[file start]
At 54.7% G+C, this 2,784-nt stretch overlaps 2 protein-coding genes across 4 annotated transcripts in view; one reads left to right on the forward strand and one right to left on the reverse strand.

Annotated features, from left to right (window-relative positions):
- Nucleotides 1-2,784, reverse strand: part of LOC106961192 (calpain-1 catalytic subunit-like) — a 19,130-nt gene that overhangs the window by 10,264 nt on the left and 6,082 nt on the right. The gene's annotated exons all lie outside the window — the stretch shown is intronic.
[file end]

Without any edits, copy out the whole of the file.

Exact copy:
At 54.7% G+C, this 2,784-nt stretch overlaps 2 protein-coding genes across 4 annotated transcripts in view; one reads left to right on the forward strand and one right to left on the reverse strand.

Annotated features, from left to right (window-relative positions):
- Nucleotides 1-2,784, reverse strand: part of LOC106961192 (calpain-1 catalytic subunit-like) — a 19,130-nt gene that overhangs the window by 10,264 nt on the left and 6,082 nt on the right. The gene's annotated exons all lie outside the window — the stretch shown is intronic.